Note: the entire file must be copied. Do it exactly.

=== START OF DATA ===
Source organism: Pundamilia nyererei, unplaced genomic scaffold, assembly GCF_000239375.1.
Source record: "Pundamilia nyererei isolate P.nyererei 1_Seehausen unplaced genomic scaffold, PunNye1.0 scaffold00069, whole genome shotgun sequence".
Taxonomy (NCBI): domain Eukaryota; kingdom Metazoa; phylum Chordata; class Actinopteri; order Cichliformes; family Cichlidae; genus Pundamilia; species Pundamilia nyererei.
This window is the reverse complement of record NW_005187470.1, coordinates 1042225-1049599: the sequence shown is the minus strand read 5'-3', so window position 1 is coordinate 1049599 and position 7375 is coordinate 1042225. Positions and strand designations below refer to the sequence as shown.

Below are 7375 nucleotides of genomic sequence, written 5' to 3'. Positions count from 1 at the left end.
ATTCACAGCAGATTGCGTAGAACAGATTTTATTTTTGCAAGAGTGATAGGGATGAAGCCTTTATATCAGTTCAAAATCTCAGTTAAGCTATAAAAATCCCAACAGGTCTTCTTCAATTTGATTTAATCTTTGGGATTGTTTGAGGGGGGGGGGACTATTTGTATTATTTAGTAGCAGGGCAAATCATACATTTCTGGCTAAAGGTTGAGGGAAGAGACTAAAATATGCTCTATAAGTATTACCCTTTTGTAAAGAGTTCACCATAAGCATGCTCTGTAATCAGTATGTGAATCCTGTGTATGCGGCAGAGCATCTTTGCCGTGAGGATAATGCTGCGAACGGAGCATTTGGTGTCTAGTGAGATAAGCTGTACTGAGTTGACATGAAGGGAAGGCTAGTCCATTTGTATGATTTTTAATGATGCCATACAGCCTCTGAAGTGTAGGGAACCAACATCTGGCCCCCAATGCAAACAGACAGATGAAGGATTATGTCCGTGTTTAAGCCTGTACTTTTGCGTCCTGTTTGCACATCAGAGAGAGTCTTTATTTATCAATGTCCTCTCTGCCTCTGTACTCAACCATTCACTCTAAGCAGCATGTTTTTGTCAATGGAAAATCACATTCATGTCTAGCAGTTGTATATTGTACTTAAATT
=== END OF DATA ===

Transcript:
Source organism: Pundamilia nyererei, unplaced genomic scaffold, assembly GCF_000239375.1.
Source record: "Pundamilia nyererei isolate P.nyererei 1_Seehausen unplaced genomic scaffold, PunNye1.0 scaffold00069, whole genome shotgun sequence".
Taxonomy (NCBI): domain Eukaryota; kingdom Metazoa; phylum Chordata; class Actinopteri; order Cichliformes; family Cichlidae; genus Pundamilia; species Pundamilia nyererei.
This window is the reverse complement of record NW_005187470.1, coordinates 1042225-1049599: the sequence shown is the minus strand read 5'-3', so window position 1 is coordinate 1049599 and position 7375 is coordinate 1042225. Positions and strand designations below refer to the sequence as shown.

Below are 7375 nucleotides of genomic sequence, written 5' to 3'. Positions count from 1 at the left end.
ATTCACAGCAGATTGCGTAGAACAGATTTTATTTTTGCAAGAGTGATAGGGATGAAGCCTTTATATCAGTTCAAAATCTCAGTTAAGCTATAAAAATCCCAACAGGTCTTCTTCAATTTGATTTAATCTTTGGGATTGTTTGAGGGGGGGGGGACTATTTGTATTATTTAGTAGCAGGGCAAATCATACATTTCTGGCTAAAGGTTGAGGGAAGAGACTAAAATATGCTCTATAAGTATTACCCTTTTGTAAAGAGTTCACCATAAGCATGCTCTGTAATCAGTATGTGAATCCTGTGTATGCGGCAGAGCATCTTTGCCGTGAGGATAATGCTGCGAACGGAGCATTTGGTGTCTAGTGAGATAAGCTGTACTGAGTTGACATGAAGGGAAGGCTAGTCCATTTGTATGATTTTTAATGATGCCATACAGCCTCTGAAGTGTAGGGAACCAACATCTGGCCCCCAATGCAAACAGACAGATGAAGGATTATGTCCGTGTTTAAGCCTGTACTTTTGCGTCCTGTTTGCACATCAGAGAGAGTCTTTATTTATCAATGTCCTCTCTGCCTCTGTACTCAACCATTCACTCTAAGCAGCATGTTTTTGTCAATGGAAAATCACATTCATGTCTAGCAGTTGTATATTGTACTTAAATT